Denialism: Conspiracy’s Rabbit Hole


Above: the classic illustration by John Tenniel from Alice in Wonderland.

The word denial conjures up many images in our minds. Besides its association with Twelve Step philosophy, which is not the subject of this article, it usually refers to the refusal to believe in certain events or phenomena, such as the Holocaust or climate change. The latter is not my subject either, as it refers primarily to the future. I am talking about the delusional rabbit hole of historical denialism, of which Holocaust denial is just one example.

Although I agree that Holocaust denial is offensive, I oppose all laws that criminalize such speech. It’s better to counter a lie with truth, rather than to censor speech, which the crazies will spin as proof of the “worldwide Jewish conspiracy.” Holocaust denial is wrong, and not just for its anti-semitic implications. Hitler’s regime also murdered gypsies, gays, and the handicapped by the millions. Denial is cruel because it is because it fails to recognize the suffering and death of the victims, and marks the survivors as liars, adding insult to injury.

Here in America, denialism was a fringe form of lunacy until after 9/11. Then, along with the more mainstream conspiracy theories about possible government foreknowledge of the attacks, there were rumors that the passengers of some or all of the doomed planes didn’t die. Supposedly they were whisked away an unknown location. Or perhaps the planes themselves were holograms, projected on the Twin Towers to draw attention away from the explosives planted within.

These ideas were so loopy, they didn’t get much traction, but they gave support to politicians who claimed the 9/11 Truth Movement was disrespectful to the families of the victims. This claim is, of course, false, since it was victims’ families who pushed the government into doing an investigation. Truthers do not deny the attacks happened. Rather, they question the official story, which has some pretty improbable elements of its own. See James Corbett’s brilliant short video, “911, a Conspiracy Theory.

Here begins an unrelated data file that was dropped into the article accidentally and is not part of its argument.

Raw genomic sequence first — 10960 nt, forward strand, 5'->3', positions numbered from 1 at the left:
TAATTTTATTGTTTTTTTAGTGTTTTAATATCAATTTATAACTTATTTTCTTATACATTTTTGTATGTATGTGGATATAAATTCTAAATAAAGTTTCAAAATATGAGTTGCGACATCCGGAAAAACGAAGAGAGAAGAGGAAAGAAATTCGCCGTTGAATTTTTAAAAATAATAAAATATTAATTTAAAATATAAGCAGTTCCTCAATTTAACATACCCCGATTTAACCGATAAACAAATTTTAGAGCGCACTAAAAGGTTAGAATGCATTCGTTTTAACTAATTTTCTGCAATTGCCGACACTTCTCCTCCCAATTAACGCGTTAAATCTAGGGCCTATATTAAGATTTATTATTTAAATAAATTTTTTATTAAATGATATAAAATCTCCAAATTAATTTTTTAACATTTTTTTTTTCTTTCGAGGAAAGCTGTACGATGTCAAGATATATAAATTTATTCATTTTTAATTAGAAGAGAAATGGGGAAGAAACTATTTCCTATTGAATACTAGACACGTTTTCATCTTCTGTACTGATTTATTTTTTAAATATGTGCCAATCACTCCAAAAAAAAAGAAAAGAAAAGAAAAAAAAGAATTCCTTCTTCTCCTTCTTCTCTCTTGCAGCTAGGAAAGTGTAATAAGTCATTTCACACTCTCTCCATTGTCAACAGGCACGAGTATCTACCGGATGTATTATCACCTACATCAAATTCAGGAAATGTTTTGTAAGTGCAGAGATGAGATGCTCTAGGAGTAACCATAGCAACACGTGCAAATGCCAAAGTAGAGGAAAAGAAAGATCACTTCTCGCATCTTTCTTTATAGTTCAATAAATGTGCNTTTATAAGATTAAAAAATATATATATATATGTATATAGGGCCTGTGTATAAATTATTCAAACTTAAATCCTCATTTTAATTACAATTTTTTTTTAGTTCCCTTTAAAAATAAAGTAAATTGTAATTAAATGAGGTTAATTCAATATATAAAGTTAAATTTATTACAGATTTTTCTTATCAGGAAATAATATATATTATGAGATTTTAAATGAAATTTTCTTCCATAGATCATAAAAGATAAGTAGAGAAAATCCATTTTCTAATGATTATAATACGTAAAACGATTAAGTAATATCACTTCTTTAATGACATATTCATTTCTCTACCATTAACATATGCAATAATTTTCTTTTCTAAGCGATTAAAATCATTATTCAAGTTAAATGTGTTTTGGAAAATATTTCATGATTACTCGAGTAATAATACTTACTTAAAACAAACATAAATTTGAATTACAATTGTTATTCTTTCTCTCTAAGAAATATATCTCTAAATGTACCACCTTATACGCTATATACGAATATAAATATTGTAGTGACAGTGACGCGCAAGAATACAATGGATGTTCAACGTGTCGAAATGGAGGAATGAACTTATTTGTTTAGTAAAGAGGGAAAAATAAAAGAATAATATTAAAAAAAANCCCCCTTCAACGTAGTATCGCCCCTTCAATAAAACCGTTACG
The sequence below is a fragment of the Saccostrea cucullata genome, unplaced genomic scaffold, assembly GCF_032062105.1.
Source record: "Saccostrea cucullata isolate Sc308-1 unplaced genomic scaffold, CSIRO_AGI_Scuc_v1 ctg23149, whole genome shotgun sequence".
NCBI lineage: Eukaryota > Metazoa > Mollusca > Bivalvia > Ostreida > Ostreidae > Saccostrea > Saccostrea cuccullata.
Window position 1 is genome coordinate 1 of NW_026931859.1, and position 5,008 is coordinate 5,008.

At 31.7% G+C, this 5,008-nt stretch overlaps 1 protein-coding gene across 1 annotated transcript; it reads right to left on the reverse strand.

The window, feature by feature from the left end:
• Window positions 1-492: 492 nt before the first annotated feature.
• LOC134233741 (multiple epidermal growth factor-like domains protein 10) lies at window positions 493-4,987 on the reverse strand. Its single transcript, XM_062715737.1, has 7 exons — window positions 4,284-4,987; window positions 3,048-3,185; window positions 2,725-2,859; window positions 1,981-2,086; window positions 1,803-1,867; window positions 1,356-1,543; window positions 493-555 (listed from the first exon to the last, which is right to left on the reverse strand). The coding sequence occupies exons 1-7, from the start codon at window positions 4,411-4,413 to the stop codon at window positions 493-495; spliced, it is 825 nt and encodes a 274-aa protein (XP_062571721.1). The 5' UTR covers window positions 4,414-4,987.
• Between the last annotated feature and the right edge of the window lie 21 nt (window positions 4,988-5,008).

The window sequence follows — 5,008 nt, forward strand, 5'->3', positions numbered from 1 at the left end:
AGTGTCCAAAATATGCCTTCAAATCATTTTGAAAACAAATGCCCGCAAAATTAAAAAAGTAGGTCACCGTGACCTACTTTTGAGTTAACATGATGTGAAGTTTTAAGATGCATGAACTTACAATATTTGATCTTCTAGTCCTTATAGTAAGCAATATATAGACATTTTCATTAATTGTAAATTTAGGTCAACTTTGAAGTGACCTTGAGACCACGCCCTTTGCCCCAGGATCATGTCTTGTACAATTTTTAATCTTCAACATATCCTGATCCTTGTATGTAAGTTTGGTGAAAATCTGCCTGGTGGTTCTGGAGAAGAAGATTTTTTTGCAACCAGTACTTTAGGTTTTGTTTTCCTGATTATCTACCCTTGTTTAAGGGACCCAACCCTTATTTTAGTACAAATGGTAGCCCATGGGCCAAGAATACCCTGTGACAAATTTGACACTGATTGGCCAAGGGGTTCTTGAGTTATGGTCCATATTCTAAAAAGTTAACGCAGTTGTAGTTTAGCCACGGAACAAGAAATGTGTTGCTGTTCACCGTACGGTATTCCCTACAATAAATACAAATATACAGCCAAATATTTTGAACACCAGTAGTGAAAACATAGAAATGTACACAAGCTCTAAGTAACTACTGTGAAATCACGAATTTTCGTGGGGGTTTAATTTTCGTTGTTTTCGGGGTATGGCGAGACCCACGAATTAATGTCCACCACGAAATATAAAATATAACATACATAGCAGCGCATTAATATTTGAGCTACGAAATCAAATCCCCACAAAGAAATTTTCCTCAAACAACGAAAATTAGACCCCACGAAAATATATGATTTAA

Denialism reared its ugly head again after the Sandy Hook school shootings. People began claiming that the whole event had been faked by the government as an excuse to carry out gun confiscation. Not only is this argument delusional, it is needlessly cruel to the parents of the victims. Furthermore, it gives the false impression that Second Amendment advocates have no valid arguments against gun control.

What about the possible role of psychiatric medications, which have been a factor in so many recent mass shootings? The media, which receives millions in advertising revenue from pharmaceutical companies, is loath to raise this issue. By embracing the lunatic notion of denial, Sandy Hook conspiracy theorists let them off the hook. Another interesting story says that the shooter, Adam Lanza, was diagnosed at Yale University as “profoundly autistic” with “isolationist and anti-social tendencies.” This begs the question of whether Lanza’s mother, knowing that her son was mentally ill, was irresponsible to keep guns in her home. These are difficult questions, not cut and dried like the mindless claim that “it didn’t happen.”